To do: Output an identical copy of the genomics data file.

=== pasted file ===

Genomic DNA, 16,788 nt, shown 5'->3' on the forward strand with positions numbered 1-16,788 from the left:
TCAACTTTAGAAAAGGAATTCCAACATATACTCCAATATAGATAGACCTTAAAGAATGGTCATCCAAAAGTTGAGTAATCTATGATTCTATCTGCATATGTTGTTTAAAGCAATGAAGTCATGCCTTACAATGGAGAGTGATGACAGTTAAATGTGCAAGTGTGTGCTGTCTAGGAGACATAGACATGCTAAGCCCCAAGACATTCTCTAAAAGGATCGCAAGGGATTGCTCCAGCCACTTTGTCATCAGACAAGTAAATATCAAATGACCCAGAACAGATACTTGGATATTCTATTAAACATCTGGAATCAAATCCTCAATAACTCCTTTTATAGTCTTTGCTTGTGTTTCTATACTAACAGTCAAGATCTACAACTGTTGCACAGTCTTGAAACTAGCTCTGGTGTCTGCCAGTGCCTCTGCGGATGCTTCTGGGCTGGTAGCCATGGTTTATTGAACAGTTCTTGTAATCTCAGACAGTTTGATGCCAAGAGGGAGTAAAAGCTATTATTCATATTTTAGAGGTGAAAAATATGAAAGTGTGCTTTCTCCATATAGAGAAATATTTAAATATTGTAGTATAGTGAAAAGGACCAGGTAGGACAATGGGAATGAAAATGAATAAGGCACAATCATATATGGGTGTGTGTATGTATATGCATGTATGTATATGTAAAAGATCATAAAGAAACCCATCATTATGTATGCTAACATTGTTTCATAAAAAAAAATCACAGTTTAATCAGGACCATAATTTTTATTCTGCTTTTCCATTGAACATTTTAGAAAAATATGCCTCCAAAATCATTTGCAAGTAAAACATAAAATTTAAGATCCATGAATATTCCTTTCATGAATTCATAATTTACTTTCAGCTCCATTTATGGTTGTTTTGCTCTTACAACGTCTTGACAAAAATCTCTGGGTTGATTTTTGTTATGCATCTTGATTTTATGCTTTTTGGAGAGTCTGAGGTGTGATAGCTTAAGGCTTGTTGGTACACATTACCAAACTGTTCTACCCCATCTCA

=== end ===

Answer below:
Genomic DNA, 16,788 nt, shown 5'->3' on the forward strand with positions numbered 1-16,788 from the left:
TCAACTTTAGAAAAGGAATTCCAACATATACTCCAATATAGATAGACCTTAAAGAATGGTCATCCAAAAGTTGAGTAATCTATGATTCTATCTGCATATGTTGTTTAAAGCAATGAAGTCATGCCTTACAATGGAGAGTGATGACAGTTAAATGTGCAAGTGTGTGCTGTCTAGGAGACATAGACATGCTAAGCCCCAAGACATTCTCTAAAAGGATCGCAAGGGATTGCTCCAGCCACTTTGTCATCAGACAAGTAAATATCAAATGACCCAGAACAGATACTTGGATATTCTATTAAACATCTGGAATCAAATCCTCAATAACTCCTTTTATAGTCTTTGCTTGTGTTTCTATACTAACAGTCAAGATCTACAACTGTTGCACAGTCTTGAAACTAGCTCTGGTGTCTGCCAGTGCCTCTGCGGATGCTTCTGGGCTGGTAGCCATGGTTTATTGAACAGTTCTTGTAATCTCAGACAGTTTGATGCCAAGAGGGAGTAAAAGCTATTATTCATATTTTAGAGGTGAAAAATATGAAAGTGTGCTTTCTCCATATAGAGAAATATTTAAATATTGTAGTATAGTGAAAAGGACCAGGTAGGACAATGGGAATGAAAATGAATAAGGCACAATCATATATGGGTGTGTGTATGTATATGCATGTATGTATATGTAAAAGATCATAAAGAAACCCATCATTATGTATGCTAACATTGTTTCATAAAAAAAAATCACAGTTTAATCAGGACCATAATTTTTATTCTGCTTTTCCATTGAACATTTTAGAAAAATATGCCTCCAAAATCATTTGCAAGTAAAACATAAAATTTAAGATCCATGAATATTCCTTTCATGAATTCATAATTTACTTTCAGCTCCATTTATGGTTGTTTTGCTCTTACAACGTCTTGACAAAAATCTCTGGGTTGATTTTTGTTATGCATCTTGATTTTATGCTTTTTGGAGAGTCTGAGGTGTGATAGCTTAAGGCTTGTTGGTACACATTACCAAACTGTTCTACCCCATCTCA